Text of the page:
interrelated, physical, psychological, social,
and moral impacts of trauma …and they rarely
help us know what to do to help.
-- Bloom
Dissociative Disorder
Somatoform Disorder
Anxiety Disorder
Major Depression
Borderline Personality
• Substance Abuse
• Post Traumatic Stress
• Attention Deficit
Hyperactivity Disorder
• Conduct Disorder
• Bipolar Disorder
• Attachment Disorder
• Autistic Disorders
Trauma-Informed Care – What is it?
Incorporate knowledge about trauma –
prevalence, impact, and recovery – in all aspects
of service delivery
Place priority on:
meaningful consumer engagement
physical and emotional safety
collaboration / sharing power
empowerment and skill building
healing relationships
Increase caregiver capacity
Guiding Values of
Trauma-Informed Care
Healing Happens in
What does it look like?
Trauma- Informed
Key Question: ‘What’s Key Question: ‘What
wrong with you?’
has happened to you?’
Service providers are
the experts on the
lives of consumers
Therapy sessions and
specific interventions
are viewed as the
primary method of
Consumers are the
experts on their lives
and benefit from a
partnership with
Healing happens in
healthy relationships
Comparison of Systems (cont’d)
 Decreasing symptoms
viewed as success
 Symptoms viewed as
adaptations and ways to
cope to trauma.
Healing process may
temporarily worsen
 Rules, directives, and use
of token systems as
primary approaches to
maintaining order
 Motivational interviewing,
lower brain interventions,
and compassionate
communication are tools
used to maintain healing
Practice Based on TIC Values
Value: Pursue the person’s strengths, choice and autonomy
1. Everyone goes to bed at 10:30 pm
and lights out
1. A range for bedtime that identifies and
adapts to individuals difficulty with
night-time, bedrooms, and different
2. Person is given completed
treatment plan which must be signed
for services
2. Recovery plans are created
collaboratively; family members or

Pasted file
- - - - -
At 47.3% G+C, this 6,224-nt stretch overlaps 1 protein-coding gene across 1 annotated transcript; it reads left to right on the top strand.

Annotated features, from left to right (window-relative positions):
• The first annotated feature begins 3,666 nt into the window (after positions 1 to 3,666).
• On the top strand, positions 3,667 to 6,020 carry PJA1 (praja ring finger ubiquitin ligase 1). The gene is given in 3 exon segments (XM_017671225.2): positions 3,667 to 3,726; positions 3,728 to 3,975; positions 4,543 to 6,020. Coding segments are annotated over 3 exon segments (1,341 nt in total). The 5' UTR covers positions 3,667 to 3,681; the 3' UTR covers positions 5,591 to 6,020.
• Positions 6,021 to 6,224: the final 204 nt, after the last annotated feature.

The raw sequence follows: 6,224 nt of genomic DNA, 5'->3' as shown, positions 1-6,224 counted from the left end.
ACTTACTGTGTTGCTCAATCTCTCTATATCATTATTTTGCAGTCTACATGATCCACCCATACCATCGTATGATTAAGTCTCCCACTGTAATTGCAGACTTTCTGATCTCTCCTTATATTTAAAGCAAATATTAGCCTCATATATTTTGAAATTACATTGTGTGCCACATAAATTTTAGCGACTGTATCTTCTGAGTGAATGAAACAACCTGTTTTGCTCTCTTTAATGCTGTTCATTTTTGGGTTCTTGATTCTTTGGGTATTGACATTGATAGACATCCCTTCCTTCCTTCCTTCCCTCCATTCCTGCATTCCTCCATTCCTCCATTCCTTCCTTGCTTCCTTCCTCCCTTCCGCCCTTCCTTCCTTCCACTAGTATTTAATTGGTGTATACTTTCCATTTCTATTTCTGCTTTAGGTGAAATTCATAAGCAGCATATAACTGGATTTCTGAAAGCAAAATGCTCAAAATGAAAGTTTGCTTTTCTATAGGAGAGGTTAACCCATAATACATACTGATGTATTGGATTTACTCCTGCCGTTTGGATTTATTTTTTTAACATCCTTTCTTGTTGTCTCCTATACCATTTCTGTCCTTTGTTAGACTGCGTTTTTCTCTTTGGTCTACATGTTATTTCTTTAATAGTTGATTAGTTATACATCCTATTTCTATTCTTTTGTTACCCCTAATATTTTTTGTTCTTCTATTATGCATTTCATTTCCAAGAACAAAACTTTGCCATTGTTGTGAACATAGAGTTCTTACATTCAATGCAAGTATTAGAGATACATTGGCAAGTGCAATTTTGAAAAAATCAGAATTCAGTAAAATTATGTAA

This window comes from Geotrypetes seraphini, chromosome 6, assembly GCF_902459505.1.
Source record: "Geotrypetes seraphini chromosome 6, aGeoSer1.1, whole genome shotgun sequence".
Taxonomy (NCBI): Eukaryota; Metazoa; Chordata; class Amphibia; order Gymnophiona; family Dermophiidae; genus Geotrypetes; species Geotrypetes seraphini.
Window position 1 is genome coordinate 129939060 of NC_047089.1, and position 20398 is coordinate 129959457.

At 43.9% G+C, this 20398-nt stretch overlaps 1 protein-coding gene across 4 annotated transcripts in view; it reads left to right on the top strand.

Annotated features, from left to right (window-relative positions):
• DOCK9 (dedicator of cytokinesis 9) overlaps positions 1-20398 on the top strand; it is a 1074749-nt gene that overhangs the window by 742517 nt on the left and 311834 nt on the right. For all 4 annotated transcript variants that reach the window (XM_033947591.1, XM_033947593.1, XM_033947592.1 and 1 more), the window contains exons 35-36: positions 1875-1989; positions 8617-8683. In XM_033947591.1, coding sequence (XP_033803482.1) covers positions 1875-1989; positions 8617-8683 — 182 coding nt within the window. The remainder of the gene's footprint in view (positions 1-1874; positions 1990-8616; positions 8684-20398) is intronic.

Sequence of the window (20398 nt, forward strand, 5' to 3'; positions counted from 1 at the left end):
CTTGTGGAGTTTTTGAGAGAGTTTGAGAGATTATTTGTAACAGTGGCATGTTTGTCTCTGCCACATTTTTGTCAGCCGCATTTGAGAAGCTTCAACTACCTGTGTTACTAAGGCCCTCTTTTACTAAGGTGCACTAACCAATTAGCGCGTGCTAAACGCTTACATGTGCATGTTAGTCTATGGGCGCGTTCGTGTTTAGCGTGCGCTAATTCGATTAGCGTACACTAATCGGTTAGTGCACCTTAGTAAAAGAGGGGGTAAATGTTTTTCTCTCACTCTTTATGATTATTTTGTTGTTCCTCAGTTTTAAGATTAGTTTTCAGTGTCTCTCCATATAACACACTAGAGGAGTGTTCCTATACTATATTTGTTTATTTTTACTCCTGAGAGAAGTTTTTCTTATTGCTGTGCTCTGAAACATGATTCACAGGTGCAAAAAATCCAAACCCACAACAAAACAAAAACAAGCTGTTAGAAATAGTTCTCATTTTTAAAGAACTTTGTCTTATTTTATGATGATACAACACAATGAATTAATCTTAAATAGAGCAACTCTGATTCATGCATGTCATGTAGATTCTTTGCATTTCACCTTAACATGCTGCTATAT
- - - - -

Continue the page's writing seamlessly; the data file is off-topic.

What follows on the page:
advocates are included if the consumer
so chooses
3. A few homogenous activities are
3. A variety of activities are offered and
provided and everyone is supposed to
consumers are provided a menu of
options based on needs, desires and
recovery plan
General Tips
• Think about the possibility of trauma as
underlying problem – helps to diminish
• History of physical violations may create
hypersensitivity about bathing, changing clothes,
physical exams - do what’s possible to help
people feel in control
• Recognize issue of trust and betrayed trust will
be a major, ongoing issue
• If you cannot understand why someone does or
doesn’t do something that seems to be common
sense, be curious
Greater consumer satisfaction
Increased recovery rates
Reduced consumer retraumitization
Lower rates of consumer and staff assault and
• Lower rates of staff turnover and higher morale
Pennsylvania State Hospitals
Massachusetts Dept. of Mental Health
Fallot & Harris, Using Trauma Theory to Design Service Systems
Mendota Mental Health Institute, Wisconsin
Sample of Models, Guides and Resources
The Anna Institute.
Developing Trauma-Informed Organizations, Inst. for
Health and Recovery.
Risking Connection, Sidran Institute.
The Sanctuary Model, CommunityWorks.
Using Trauma Theory to Design Service Systems,
Community Connections.
• Sandra Bloom, Creating Sanctuary
• Roger Fallot & Maxine Harris, Using Trauma Theory
to Design Service Systems
• Charles Figley, Compassion Fatigue
• Esther Giller, Sidran Foundation
• Judith Herman, Trauma and Recovery
• Bruce Perry,
Multiple slides were taken from the work of…
• National Center for Trauma Informed Care,
• Roger Fallot, Wisconsin TIC presentations
• Vince Fellitti and Rob Anda (ACE study)
Contact Information
Elizabeth Hudson, LCSW
Trauma-Informed Care Consultant
WI Dept. of Human Services
Division of Mental Health and Substance Abuse Services
[email protected]
Employed by University of Wisconsin School of Medicine and Public Health